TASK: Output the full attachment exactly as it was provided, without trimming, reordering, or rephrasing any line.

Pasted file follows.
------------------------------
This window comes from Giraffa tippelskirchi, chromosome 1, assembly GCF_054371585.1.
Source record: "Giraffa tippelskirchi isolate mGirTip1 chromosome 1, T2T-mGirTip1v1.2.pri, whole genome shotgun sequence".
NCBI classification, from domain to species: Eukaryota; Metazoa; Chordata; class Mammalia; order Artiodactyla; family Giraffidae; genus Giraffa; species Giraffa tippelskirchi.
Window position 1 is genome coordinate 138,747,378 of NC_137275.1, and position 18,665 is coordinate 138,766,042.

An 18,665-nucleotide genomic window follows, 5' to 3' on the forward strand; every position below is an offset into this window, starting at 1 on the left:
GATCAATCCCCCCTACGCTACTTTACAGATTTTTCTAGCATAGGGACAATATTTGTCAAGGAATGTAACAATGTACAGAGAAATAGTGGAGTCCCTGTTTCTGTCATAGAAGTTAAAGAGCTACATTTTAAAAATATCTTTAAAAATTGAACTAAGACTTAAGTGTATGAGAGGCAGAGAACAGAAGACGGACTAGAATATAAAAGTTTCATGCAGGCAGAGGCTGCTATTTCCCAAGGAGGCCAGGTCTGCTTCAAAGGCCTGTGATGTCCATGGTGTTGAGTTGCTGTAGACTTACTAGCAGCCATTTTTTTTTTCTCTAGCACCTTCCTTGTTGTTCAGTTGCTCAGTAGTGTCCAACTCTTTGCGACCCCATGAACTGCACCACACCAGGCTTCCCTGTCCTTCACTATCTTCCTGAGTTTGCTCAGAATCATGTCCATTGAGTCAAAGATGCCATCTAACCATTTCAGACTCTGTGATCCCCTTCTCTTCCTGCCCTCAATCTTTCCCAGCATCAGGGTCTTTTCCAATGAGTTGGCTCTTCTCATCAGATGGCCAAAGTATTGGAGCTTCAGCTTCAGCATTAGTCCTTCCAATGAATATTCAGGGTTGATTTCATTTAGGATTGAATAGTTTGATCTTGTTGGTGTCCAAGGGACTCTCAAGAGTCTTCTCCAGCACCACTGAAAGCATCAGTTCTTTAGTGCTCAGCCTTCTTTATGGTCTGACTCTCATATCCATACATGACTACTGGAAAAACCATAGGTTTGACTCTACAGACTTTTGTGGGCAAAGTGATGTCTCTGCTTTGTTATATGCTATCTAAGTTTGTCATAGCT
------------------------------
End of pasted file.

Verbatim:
This window comes from Giraffa tippelskirchi, chromosome 1, assembly GCF_054371585.1.
Source record: "Giraffa tippelskirchi isolate mGirTip1 chromosome 1, T2T-mGirTip1v1.2.pri, whole genome shotgun sequence".
NCBI classification, from domain to species: Eukaryota; Metazoa; Chordata; class Mammalia; order Artiodactyla; family Giraffidae; genus Giraffa; species Giraffa tippelskirchi.
Window position 1 is genome coordinate 138,747,378 of NC_137275.1, and position 18,665 is coordinate 138,766,042.

An 18,665-nucleotide genomic window follows, 5' to 3' on the forward strand; every position below is an offset into this window, starting at 1 on the left:
GATCAATCCCCCCTACGCTACTTTACAGATTTTTCTAGCATAGGGACAATATTTGTCAAGGAATGTAACAATGTACAGAGAAATAGTGGAGTCCCTGTTTCTGTCATAGAAGTTAAAGAGCTACATTTTAAAAATATCTTTAAAAATTGAACTAAGACTTAAGTGTATGAGAGGCAGAGAACAGAAGACGGACTAGAATATAAAAGTTTCATGCAGGCAGAGGCTGCTATTTCCCAAGGAGGCCAGGTCTGCTTCAAAGGCCTGTGATGTCCATGGTGTTGAGTTGCTGTAGACTTACTAGCAGCCATTTTTTTTTTCTCTAGCACCTTCCTTGTTGTTCAGTTGCTCAGTAGTGTCCAACTCTTTGCGACCCCATGAACTGCACCACACCAGGCTTCCCTGTCCTTCACTATCTTCCTGAGTTTGCTCAGAATCATGTCCATTGAGTCAAAGATGCCATCTAACCATTTCAGACTCTGTGATCCCCTTCTCTTCCTGCCCTCAATCTTTCCCAGCATCAGGGTCTTTTCCAATGAGTTGGCTCTTCTCATCAGATGGCCAAAGTATTGGAGCTTCAGCTTCAGCATTAGTCCTTCCAATGAATATTCAGGGTTGATTTCATTTAGGATTGAATAGTTTGATCTTGTTGGTGTCCAAGGGACTCTCAAGAGTCTTCTCCAGCACCACTGAAAGCATCAGTTCTTTAGTGCTCAGCCTTCTTTATGGTCTGACTCTCATATCCATACATGACTACTGGAAAAACCATAGGTTTGACTCTACAGACTTTTGTGGGCAAAGTGATGTCTCTGCTTTGTTATATGCTATCTAAGTTTGTCATAGCT